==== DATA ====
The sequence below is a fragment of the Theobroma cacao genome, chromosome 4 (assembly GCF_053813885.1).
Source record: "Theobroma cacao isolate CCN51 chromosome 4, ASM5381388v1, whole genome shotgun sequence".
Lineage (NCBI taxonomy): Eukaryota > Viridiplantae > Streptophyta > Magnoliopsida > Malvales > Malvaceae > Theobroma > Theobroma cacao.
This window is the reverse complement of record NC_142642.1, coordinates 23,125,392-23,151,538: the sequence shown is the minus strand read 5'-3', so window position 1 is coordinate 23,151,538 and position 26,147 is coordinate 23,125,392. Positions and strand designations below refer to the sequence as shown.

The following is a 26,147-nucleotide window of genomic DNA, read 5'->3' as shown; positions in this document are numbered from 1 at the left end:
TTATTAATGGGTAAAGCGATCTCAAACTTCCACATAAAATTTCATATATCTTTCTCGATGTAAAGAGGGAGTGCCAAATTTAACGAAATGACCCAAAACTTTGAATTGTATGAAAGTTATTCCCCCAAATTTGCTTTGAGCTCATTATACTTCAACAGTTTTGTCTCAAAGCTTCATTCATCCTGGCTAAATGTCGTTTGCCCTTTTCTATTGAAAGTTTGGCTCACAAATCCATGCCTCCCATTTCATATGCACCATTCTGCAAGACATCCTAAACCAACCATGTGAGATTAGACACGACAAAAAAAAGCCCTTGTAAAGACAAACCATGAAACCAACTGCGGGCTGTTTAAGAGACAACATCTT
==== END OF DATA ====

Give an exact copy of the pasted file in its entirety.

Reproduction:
The sequence below is a fragment of the Theobroma cacao genome, chromosome 4 (assembly GCF_053813885.1).
Source record: "Theobroma cacao isolate CCN51 chromosome 4, ASM5381388v1, whole genome shotgun sequence".
Lineage (NCBI taxonomy): Eukaryota > Viridiplantae > Streptophyta > Magnoliopsida > Malvales > Malvaceae > Theobroma > Theobroma cacao.
This window is the reverse complement of record NC_142642.1, coordinates 23,125,392-23,151,538: the sequence shown is the minus strand read 5'-3', so window position 1 is coordinate 23,151,538 and position 26,147 is coordinate 23,125,392. Positions and strand designations below refer to the sequence as shown.

The following is a 26,147-nucleotide window of genomic DNA, read 5'->3' as shown; positions in this document are numbered from 1 at the left end:
TTATTAATGGGTAAAGCGATCTCAAACTTCCACATAAAATTTCATATATCTTTCTCGATGTAAAGAGGGAGTGCCAAATTTAACGAAATGACCCAAAACTTTGAATTGTATGAAAGTTATTCCCCCAAATTTGCTTTGAGCTCATTATACTTCAACAGTTTTGTCTCAAAGCTTCATTCATCCTGGCTAAATGTCGTTTGCCCTTTTCTATTGAAAGTTTGGCTCACAAATCCATGCCTCCCATTTCATATGCACCATTCTGCAAGACATCCTAAACCAACCATGTGAGATTAGACACGACAAAAAAAAGCCCTTGTAAAGACAAACCATGAAACCAACTGCGGGCTGTTTAAGAGACAACATCTT